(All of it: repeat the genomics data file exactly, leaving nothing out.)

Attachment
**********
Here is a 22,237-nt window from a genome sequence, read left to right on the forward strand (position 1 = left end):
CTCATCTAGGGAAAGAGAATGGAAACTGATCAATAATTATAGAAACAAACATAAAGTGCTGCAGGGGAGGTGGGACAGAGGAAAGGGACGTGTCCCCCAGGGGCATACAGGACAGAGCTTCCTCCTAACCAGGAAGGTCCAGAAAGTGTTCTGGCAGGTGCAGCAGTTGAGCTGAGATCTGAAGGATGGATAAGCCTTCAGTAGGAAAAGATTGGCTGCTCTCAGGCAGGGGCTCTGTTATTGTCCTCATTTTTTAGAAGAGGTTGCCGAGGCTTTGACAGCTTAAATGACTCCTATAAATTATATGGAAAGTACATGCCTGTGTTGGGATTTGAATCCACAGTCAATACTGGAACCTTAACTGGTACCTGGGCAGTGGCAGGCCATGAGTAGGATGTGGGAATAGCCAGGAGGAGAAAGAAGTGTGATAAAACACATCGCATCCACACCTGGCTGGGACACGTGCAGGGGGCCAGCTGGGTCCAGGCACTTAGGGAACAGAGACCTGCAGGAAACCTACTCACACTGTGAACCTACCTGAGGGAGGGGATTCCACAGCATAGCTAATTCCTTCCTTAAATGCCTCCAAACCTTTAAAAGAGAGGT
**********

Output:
Here is a 22,237-nt window from a genome sequence, read left to right on the forward strand (position 1 = left end):
CTCATCTAGGGAAAGAGAATGGAAACTGATCAATAATTATAGAAACAAACATAAAGTGCTGCAGGGGAGGTGGGACAGAGGAAAGGGACGTGTCCCCCAGGGGCATACAGGACAGAGCTTCCTCCTAACCAGGAAGGTCCAGAAAGTGTTCTGGCAGGTGCAGCAGTTGAGCTGAGATCTGAAGGATGGATAAGCCTTCAGTAGGAAAAGATTGGCTGCTCTCAGGCAGGGGCTCTGTTATTGTCCTCATTTTTTAGAAGAGGTTGCCGAGGCTTTGACAGCTTAAATGACTCCTATAAATTATATGGAAAGTACATGCCTGTGTTGGGATTTGAATCCACAGTCAATACTGGAACCTTAACTGGTACCTGGGCAGTGGCAGGCCATGAGTAGGATGTGGGAATAGCCAGGAGGAGAAAGAAGTGTGATAAAACACATCGCATCCACACCTGGCTGGGACACGTGCAGGGGGCCAGCTGGGTCCAGGCACTTAGGGAACAGAGACCTGCAGGAAACCTACTCACACTGTGAACCTACCTGAGGGAGGGGATTCCACAGCATAGCTAATTCCTTCCTTAAATGCCTCCAAACCTTTAAAAGAGAGGT